The Shakespeare Conference: SHK 16.1698  Thursday, 6 October 2005

From: 		Larry Weiss <This email address is being protected from spambots. You need JavaScript enabled to view it.>
Date: 		Tuesday, 04 Oct 2005 15:36:29 -0400
Subject: 	A Shrew

I have recently had occasion to revisit the issue of the relationship 
between The Shrew and the 1594 quarto of A Shrew, and I find that the 
current state of scholarship is murky.  For example, the summary in the 
textual note in Riverside 2d indicates that there is a consensus in 
favor of the "bad quarto" theory and cites, inter alia, Wells/Taylor. 
But the Oxford Textual Companion does not seem to adopt that view, or 
any other.  Is there a consensus, and, if so, for which theory?  If not, 
how do the various current textual scholars line up for the various 

1.  A Shrew is a memorial reconstruction of The Shrew.  (Improbable it 
seems to me, since the texts are so vastly different.  Presumably, this 
is why Gwynne Evans prefers the expression "memorial imitation.")

2.  A Shrew is WS's source.  Evans says this theory "is no longer accepted"

3.  A Shrew and The Shrew have a lost common source

4.  A Shrew is a revision of The Shrew

	a.  by Shakespeare (astronomically unlikely according to 
Elliott/Valenza) or

	b.  by someone else (any ideas who?)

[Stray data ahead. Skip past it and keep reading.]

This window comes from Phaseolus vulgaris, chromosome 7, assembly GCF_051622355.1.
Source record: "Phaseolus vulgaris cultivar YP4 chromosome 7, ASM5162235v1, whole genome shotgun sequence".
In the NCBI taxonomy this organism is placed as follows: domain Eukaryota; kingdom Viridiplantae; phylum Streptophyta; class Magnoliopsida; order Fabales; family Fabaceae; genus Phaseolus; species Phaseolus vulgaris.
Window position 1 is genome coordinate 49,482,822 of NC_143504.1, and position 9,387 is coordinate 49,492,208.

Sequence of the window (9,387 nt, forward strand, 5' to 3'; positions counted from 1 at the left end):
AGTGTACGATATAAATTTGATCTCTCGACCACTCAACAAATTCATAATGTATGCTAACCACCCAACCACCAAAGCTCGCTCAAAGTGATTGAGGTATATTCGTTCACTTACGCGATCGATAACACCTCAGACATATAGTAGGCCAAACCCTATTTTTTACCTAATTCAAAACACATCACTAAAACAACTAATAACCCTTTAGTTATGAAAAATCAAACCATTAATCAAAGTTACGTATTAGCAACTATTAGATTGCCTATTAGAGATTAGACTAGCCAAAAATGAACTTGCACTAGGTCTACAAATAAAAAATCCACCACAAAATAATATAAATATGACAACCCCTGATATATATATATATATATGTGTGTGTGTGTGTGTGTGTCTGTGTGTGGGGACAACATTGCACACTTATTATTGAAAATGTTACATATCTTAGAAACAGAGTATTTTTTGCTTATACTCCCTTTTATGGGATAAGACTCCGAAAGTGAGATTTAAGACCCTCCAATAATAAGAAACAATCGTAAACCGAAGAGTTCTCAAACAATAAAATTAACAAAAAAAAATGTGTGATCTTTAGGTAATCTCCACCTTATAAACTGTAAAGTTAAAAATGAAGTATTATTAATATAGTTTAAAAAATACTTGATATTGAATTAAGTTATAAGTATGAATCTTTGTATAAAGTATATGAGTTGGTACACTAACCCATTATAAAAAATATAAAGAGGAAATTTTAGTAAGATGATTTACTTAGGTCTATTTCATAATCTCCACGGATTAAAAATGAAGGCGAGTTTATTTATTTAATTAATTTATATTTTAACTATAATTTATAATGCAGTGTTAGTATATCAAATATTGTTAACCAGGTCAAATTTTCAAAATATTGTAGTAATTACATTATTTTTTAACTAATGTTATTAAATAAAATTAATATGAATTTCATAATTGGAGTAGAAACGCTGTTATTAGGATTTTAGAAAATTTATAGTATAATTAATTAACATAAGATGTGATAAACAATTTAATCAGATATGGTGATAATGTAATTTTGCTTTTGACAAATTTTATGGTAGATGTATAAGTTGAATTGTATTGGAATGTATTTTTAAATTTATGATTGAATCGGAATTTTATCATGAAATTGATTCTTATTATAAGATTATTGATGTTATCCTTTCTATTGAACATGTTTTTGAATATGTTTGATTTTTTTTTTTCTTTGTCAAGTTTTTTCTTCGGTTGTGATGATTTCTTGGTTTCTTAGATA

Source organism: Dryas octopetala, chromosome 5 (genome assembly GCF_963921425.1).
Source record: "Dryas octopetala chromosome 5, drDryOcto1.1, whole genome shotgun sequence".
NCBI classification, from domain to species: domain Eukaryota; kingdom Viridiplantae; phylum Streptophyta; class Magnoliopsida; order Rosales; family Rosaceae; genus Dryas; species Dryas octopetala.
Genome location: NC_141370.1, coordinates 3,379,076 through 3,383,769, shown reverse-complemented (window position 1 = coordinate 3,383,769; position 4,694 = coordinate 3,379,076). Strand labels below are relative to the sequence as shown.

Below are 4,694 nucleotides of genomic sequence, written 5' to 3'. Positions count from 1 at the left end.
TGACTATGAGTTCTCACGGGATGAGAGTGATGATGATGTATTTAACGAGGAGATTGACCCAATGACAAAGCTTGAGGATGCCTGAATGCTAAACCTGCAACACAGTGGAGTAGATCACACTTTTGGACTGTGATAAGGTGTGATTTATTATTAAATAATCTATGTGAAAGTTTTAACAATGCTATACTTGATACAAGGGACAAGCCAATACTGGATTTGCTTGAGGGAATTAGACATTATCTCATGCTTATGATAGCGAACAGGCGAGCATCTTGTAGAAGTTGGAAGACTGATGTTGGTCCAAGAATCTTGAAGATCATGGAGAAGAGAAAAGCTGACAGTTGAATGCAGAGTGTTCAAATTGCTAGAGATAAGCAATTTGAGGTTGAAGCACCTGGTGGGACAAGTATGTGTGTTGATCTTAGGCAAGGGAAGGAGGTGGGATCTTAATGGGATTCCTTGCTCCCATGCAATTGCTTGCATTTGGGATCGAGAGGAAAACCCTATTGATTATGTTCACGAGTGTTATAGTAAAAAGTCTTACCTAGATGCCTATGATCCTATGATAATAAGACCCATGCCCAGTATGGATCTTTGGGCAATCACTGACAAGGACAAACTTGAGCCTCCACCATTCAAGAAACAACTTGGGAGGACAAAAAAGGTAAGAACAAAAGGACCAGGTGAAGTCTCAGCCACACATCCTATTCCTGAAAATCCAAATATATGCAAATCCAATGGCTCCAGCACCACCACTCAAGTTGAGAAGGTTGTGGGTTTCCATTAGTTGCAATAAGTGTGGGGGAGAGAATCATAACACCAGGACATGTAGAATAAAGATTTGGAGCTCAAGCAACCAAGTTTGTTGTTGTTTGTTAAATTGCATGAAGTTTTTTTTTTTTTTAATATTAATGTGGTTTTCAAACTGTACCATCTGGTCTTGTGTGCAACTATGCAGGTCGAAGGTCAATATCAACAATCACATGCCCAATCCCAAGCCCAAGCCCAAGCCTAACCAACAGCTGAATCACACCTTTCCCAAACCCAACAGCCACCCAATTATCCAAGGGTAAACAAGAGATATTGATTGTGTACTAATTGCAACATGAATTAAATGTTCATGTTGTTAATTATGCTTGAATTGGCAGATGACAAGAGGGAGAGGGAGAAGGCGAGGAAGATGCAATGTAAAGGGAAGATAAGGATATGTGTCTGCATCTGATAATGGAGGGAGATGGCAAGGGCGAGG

Of course there is the inextricably related question of what happened to 
the Sly continuation --

1.  WS lost interest in the Sly motif, which he had begun to follow from 
The Shrew or the lost common source

2.  The hypothesized reviser of The Shrew added those scenes

3.  WS completed the Sly frame but it was blotted, and Compositor B did 
not notice the blot until he had set the induction and first interscene. 
  If that was the case, who deleted the Sly motif -- WS, the book 
holder, Hemmings & Condell -- and why?

4.  A Shrew is based on a later version of The Shrew in which WS 
completed the Sly frame, while F1 was set from an earlier version which 
was still incomplete.  This last conjecture is floated by Wells/Taylor, 
who offer it as a "possibility" in Textual Companion.

Perhaps there are still other explanations.

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